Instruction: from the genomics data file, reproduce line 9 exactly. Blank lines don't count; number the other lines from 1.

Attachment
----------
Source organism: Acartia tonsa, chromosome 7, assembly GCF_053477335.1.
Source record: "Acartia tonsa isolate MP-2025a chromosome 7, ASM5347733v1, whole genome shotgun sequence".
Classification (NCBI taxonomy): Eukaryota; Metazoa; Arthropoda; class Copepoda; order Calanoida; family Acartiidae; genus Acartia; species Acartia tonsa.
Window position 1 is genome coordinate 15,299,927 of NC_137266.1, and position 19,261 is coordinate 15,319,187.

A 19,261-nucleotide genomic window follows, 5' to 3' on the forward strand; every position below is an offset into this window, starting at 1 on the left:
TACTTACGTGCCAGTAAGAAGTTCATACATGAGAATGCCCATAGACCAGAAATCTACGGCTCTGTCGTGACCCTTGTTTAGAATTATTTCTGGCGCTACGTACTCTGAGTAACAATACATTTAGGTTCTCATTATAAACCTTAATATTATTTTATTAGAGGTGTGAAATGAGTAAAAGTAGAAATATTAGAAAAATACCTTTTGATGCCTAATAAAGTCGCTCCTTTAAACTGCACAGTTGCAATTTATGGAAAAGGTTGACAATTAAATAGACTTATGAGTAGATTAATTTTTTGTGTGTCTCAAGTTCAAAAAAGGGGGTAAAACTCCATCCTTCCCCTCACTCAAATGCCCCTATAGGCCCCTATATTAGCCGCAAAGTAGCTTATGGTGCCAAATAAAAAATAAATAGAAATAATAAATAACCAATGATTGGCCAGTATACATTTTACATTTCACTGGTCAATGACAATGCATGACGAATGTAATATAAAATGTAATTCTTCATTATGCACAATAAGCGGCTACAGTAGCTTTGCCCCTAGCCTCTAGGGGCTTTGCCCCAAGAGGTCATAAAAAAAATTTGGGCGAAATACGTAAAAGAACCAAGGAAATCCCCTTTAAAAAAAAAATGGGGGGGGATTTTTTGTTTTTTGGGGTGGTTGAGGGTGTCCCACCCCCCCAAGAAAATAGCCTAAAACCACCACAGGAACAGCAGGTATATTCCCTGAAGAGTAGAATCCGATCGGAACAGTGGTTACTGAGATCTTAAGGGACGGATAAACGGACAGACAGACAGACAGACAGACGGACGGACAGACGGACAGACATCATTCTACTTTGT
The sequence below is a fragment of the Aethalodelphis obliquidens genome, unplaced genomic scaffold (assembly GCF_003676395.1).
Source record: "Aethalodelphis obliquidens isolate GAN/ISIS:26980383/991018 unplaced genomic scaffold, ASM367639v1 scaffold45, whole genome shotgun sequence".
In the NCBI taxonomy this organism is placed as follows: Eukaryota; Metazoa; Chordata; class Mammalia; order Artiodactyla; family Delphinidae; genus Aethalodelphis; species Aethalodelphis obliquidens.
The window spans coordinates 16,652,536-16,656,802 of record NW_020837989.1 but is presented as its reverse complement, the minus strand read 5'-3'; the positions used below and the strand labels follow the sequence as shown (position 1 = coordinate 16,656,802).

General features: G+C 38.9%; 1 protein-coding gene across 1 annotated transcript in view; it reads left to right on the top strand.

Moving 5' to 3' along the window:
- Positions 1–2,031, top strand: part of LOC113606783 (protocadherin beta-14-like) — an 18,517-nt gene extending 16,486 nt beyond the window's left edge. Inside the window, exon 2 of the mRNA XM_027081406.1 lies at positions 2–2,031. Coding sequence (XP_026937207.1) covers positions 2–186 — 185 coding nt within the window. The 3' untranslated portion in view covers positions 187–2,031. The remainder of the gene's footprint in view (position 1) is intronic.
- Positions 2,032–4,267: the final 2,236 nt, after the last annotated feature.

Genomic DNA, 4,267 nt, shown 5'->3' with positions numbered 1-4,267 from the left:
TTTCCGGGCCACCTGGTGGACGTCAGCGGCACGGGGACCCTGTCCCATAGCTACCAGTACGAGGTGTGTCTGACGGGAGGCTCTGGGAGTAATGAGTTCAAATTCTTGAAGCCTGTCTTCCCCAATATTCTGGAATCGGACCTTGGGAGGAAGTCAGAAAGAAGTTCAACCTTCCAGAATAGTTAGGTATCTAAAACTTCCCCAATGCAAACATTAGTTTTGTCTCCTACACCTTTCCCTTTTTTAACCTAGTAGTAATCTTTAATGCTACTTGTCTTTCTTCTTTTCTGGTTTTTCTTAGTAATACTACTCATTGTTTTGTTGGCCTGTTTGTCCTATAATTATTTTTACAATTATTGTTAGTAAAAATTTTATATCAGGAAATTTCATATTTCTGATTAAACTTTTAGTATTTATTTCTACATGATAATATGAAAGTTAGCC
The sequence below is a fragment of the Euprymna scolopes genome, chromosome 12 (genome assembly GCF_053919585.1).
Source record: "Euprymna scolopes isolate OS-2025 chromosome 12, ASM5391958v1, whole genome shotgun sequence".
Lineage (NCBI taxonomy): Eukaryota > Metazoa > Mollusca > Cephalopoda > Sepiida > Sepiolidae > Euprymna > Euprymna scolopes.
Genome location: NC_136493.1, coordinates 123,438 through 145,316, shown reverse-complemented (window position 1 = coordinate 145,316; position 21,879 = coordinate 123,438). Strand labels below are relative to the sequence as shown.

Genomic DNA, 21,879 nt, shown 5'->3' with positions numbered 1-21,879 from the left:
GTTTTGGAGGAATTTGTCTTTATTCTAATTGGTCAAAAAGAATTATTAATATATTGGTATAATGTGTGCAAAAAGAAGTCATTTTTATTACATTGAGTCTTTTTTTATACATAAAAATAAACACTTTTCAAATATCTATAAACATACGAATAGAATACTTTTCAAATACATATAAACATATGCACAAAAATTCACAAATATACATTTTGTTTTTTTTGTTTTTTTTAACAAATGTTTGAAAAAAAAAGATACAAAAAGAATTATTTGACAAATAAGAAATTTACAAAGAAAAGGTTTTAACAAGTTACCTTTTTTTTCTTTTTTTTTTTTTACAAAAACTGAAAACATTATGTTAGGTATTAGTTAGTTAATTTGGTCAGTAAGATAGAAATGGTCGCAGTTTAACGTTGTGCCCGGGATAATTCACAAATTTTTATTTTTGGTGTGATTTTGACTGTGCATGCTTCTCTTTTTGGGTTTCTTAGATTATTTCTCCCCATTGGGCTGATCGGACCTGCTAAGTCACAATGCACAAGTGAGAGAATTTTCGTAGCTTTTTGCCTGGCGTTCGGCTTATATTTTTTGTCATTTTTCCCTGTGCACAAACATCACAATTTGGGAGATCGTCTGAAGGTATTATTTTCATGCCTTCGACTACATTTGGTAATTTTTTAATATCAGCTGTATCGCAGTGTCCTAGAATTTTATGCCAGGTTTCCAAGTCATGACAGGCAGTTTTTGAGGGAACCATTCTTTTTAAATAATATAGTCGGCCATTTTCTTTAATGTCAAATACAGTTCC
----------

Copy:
In the NCBI taxonomy this organism is placed as follows: Eukaryota; Metazoa; Chordata; class Mammalia; order Artiodactyla; family Delphinidae; genus Aethalodelphis; species Aethalodelphis obliquidens.